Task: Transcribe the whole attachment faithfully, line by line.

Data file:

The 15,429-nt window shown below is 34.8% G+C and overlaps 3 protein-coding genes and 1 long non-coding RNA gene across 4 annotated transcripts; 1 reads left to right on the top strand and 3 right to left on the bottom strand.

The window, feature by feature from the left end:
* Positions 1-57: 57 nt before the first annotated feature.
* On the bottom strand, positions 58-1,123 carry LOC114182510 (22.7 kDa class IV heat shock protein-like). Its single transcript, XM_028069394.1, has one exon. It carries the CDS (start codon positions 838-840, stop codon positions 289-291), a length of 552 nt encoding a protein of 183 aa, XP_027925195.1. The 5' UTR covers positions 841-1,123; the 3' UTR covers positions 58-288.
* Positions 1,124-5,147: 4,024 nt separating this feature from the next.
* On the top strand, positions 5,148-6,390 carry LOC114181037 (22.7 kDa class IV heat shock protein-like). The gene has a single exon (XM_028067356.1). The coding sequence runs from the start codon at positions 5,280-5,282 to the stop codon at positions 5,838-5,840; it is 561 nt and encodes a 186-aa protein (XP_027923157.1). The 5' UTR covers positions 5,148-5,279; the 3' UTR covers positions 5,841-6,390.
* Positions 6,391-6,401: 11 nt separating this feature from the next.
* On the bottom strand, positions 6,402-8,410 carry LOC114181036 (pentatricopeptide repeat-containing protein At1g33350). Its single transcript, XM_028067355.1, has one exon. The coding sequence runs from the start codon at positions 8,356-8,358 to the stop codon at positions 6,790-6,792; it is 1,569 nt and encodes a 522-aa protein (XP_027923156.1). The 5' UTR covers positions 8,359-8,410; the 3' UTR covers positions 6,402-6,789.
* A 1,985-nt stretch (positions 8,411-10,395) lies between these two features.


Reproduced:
The 15,429-nt window shown below is 34.8% G+C and overlaps 3 protein-coding genes and 1 long non-coding RNA gene across 4 annotated transcripts; 1 reads left to right on the top strand and 3 right to left on the bottom strand.

The window, feature by feature from the left end:
* Positions 1-57: 57 nt before the first annotated feature.
* On the bottom strand, positions 58-1,123 carry LOC114182510 (22.7 kDa class IV heat shock protein-like). Its single transcript, XM_028069394.1, has one exon. It carries the CDS (start codon positions 838-840, stop codon positions 289-291), a length of 552 nt encoding a protein of 183 aa, XP_027925195.1. The 5' UTR covers positions 841-1,123; the 3' UTR covers positions 58-288.
* Positions 1,124-5,147: 4,024 nt separating this feature from the next.
* On the top strand, positions 5,148-6,390 carry LOC114181037 (22.7 kDa class IV heat shock protein-like). The gene has a single exon (XM_028067356.1). The coding sequence runs from the start codon at positions 5,280-5,282 to the stop codon at positions 5,838-5,840; it is 561 nt and encodes a 186-aa protein (XP_027923157.1). The 5' UTR covers positions 5,148-5,279; the 3' UTR covers positions 5,841-6,390.
* Positions 6,391-6,401: 11 nt separating this feature from the next.
* On the bottom strand, positions 6,402-8,410 carry LOC114181036 (pentatricopeptide repeat-containing protein At1g33350). Its single transcript, XM_028067355.1, has one exon. The coding sequence runs from the start codon at positions 8,356-8,358 to the stop codon at positions 6,790-6,792; it is 1,569 nt and encodes a 522-aa protein (XP_027923156.1). The 5' UTR covers positions 8,359-8,410; the 3' UTR covers positions 6,402-6,789.
* A 1,985-nt stretch (positions 8,411-10,395) lies between these two features.